Immigrants boost pay, not prison populations

by TKOEd • Wednesday, Feb 28, 2007 • no responses - be the first

Very interesting article in the LA Times today. As an immigrant and the child of immigrants its good to see that the facts show what i have always believed and known to be true. I grew up as an immigrant in NY with immigrants for friends. Now i can’t speak to the financial impact but as far as crimes goes the findings of these studies are representative of the lives of my family, my friends families and our other immigrant neighbors. our parents were and are just good hardworking people doing their best to make ends meet and give us, their children, a chance at a better life. They did the best they could with the knowledge and talents at their disposal. I think they have succeeded. I’m the purchasing manager for a large restaurant in NY; my closest friends all graduated from college. They work for Reuters, the city of NY, the US gov’t after serving proudly in the Iraq war and Columbia university respectively. I think we are making them proud and we and our parents are definitely contributing members of American society. I still think of Haiti as my country but America is my country and my home.

Here’s a piece from the aforementioned article:

A study released Tuesday by the Public Policy Institute of California found that immigrants who arrived in the state between 1990 and 2004 increased wages for native workers by an average 4%.

UC Davis economist Giovanni Peri, who conducted the study, said the benefits were shared by all native-born workers, from high school dropouts to college graduates, because immigrants generally perform complementary rather than competitive work.

As immigrants filled lower-skilled jobs, they pushed natives up the economic ladder into employment that required more English or know-how of the U.S. system, he said.

“The big message is that there is no big loss from immigration,” Peri said. “There are gains, and these are enjoyed by a much bigger share of the population than is commonly believed.”

Another study released Monday by the Washington-based Immigration Policy Center showed that immigrant men ages 18 to 39 had an incarceration rate five times lower than native-born citizens in every ethnic group examined. Among men of Mexican descent, for instance, 0.7% of those foreign-born were incarcerated compared to 5.9% of native-born, according to the study, co-written by UC Irvine sociologist Ruben G. Rumbaut.

Both studies are based on U.S. census data, which includes both legal and illegal immigrants. They were released just days before the U.S. Congress is to restart debate on major immigration reform legislation and as numerous states, including Texas, consider harsh measures against illegal migrants.

The authors say their work shows that immigrants clearly benefit U.S. residents and are being unfairly scapegoated for problems they do not cause.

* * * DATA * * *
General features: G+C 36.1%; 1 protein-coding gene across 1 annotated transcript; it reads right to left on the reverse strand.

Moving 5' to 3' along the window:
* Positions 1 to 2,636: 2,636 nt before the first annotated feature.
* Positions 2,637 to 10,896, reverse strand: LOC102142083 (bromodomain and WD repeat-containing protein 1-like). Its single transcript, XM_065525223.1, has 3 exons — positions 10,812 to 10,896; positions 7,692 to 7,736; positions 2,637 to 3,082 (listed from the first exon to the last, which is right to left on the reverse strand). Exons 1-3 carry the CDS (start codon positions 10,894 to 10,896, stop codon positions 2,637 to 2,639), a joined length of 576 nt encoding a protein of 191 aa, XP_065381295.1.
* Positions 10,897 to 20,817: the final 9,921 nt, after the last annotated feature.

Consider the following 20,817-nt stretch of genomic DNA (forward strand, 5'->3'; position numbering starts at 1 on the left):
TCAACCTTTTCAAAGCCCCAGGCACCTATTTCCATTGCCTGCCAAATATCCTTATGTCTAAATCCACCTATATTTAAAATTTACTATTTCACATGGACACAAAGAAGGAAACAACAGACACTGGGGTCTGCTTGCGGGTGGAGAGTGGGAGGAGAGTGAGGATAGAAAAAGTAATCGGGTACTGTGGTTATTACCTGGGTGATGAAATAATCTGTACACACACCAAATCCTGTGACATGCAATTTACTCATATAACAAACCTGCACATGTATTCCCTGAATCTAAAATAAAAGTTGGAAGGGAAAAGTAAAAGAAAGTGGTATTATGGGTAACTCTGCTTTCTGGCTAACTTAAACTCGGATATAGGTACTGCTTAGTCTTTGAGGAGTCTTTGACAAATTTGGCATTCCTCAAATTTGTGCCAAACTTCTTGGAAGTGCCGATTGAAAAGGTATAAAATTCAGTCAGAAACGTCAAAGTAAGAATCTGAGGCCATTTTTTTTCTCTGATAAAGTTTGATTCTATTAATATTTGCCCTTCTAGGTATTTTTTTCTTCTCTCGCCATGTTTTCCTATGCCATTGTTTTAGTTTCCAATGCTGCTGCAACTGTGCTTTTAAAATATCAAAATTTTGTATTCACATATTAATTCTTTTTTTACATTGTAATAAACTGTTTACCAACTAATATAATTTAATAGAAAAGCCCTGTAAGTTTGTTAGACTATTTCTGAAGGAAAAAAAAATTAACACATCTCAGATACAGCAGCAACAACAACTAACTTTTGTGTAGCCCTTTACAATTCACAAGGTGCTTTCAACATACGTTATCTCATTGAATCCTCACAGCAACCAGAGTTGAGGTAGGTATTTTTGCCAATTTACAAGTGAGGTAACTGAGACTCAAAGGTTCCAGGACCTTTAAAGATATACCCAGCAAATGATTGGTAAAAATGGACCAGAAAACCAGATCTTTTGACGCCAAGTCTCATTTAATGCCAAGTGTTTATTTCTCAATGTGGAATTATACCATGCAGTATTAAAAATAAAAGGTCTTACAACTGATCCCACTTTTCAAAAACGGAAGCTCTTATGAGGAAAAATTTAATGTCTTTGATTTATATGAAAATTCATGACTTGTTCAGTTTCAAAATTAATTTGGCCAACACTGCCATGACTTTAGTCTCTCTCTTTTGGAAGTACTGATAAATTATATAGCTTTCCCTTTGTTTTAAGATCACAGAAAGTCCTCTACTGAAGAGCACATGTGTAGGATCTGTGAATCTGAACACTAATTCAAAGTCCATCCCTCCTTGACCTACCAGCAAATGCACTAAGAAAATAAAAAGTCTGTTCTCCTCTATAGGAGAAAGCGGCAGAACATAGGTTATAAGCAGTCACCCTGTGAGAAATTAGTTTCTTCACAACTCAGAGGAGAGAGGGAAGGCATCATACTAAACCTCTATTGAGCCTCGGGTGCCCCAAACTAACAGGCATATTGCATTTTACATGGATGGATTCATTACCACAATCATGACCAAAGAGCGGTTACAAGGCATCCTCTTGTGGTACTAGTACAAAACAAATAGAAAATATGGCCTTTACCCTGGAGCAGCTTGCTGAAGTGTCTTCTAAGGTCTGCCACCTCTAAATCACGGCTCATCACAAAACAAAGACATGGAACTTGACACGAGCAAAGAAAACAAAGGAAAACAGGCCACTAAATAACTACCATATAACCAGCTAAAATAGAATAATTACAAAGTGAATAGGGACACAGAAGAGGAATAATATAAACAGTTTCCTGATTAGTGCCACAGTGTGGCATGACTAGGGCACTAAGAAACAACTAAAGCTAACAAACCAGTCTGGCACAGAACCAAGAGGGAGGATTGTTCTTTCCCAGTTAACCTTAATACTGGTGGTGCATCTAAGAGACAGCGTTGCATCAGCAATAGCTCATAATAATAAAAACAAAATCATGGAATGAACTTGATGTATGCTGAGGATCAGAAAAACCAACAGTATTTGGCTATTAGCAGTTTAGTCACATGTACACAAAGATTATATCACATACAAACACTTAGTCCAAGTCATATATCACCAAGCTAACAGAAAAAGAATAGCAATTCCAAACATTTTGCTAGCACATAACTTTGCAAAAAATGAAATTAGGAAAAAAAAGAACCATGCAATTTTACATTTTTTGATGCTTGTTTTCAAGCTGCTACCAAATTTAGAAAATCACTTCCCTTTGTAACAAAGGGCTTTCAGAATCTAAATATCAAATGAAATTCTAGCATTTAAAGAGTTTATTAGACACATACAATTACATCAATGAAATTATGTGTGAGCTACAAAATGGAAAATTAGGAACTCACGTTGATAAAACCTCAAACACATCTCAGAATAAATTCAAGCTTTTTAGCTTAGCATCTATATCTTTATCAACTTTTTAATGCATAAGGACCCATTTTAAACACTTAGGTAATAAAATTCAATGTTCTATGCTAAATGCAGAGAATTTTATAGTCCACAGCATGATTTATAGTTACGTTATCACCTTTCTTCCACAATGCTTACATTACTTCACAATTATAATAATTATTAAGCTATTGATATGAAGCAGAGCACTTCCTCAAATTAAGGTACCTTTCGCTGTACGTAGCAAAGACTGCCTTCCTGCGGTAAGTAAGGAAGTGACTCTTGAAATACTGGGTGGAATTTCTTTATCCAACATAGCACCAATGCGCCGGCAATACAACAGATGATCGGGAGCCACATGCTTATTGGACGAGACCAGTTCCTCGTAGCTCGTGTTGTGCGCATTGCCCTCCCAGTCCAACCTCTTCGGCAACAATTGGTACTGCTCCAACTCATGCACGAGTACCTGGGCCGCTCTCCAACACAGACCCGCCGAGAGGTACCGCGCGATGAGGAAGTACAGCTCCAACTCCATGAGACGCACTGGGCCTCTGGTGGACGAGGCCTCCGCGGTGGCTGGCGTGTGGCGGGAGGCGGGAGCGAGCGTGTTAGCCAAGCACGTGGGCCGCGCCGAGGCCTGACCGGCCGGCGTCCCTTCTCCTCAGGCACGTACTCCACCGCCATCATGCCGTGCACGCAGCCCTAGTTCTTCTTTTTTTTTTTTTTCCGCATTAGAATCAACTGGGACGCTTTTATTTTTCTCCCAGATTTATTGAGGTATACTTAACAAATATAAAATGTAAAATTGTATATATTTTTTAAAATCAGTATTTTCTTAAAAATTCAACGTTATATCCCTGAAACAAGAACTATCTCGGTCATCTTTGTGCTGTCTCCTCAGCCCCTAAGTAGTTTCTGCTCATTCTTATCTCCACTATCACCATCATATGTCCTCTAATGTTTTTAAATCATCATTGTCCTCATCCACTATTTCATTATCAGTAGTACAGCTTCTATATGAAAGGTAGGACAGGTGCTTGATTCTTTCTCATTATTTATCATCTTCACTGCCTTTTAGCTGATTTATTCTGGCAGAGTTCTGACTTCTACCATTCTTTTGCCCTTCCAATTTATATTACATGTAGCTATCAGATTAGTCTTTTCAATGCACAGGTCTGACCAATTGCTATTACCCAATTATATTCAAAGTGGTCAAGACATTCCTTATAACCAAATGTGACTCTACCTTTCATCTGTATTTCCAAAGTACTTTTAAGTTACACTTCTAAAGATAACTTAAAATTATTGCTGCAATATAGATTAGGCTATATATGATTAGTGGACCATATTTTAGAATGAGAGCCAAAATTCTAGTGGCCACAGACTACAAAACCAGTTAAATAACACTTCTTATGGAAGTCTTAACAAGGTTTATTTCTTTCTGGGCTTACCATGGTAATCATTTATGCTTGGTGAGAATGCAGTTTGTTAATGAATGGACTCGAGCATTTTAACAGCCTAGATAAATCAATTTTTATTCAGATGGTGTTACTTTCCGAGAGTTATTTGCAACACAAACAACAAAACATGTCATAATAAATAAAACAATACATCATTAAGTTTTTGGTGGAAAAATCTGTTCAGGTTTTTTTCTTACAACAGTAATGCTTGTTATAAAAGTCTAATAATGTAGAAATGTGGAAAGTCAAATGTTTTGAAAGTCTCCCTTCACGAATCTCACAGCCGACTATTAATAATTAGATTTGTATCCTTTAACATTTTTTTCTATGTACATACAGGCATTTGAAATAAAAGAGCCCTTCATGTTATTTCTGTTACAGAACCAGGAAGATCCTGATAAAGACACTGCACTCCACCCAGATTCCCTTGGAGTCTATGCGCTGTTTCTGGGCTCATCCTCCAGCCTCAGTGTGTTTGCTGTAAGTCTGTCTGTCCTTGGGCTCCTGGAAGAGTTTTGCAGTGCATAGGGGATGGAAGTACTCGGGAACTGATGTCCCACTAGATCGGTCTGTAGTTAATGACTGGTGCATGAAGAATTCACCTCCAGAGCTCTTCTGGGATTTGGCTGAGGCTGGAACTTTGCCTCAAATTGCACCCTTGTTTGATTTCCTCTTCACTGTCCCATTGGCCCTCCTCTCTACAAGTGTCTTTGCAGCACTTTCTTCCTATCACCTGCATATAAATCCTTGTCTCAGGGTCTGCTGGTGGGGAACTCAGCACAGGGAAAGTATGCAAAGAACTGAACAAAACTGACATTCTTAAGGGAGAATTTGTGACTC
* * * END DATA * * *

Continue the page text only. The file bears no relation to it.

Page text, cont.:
hip hop does not equal thug/gangsta

by TKOEd • Tuesday, Feb 27, 2007 • no responses - be the first

I’m getting really tired of reading news & opinion articles wherein the writer automatically links hip hop with criminal behavior or undesirable behavior. there have been a slew of stories about the happenings in Las Vegas during the NBA all-star weekend. the incident involving titans player “pacman” jones comes to mind. yes there is an element of hip hop that does involve the street and rapping about criminal acts but does this mean everyone who listens to it is a “thug” or “gangsta” ? NO!. does this mean that hip hop should immediately be associated with every criminal act involving brown people. NO!. is the thug/gangsta image frequently marketed by record companies, artists themselves and other corporations which is then proliferated in the media? absolutely. that does not mean the these images represent the hip hop nation at large. we have all heard the arguments for why the image exists; “I’m just rapping about my life”, “i rap about what i see”. whether or not you think these reasons are valid or not you can not deny the reality that is life in the hood or the ghetto. thugs don’t represent the people who love hip hop. thug or not if you grew up poor, lower class or working class you probably have seen or heard 1st hand about a lot of the things said on rap records. i can take criticism from people who know and love hip hop but when Oprah and Bill Cosby speak they aren’t talking to us. they are talking to there own generation and to people to hate hip hop to begin with. frequently people like them are talking down too us too. while they may have certain valid points they have no true insight. there are many problems with hip hop from the glorification of “thug life” to misogyny to homophobia and anti-intellectualism. these issues as with others affecting poor minorities in America we have to be the ones to stand up and fight them from the inside.

that guy (bush)

by TKOEd • Monday, Feb 26, 2007 • no responses - be the first

I’ve decided to start this blog on a light note. i don’t know if this has been written about anywhere else but I’ve noticed that joe biden always calls bush “that guy” or “this guy” in interviews. i personally think this is hilarious especially considering that bush has a nasty habit of calling dems the democrat party instead of the democratic party. i have read this supposedly goes back to nixon who started saying it like that to try and emphasize the “rat” syllable in the name. really just lowbrow stuff.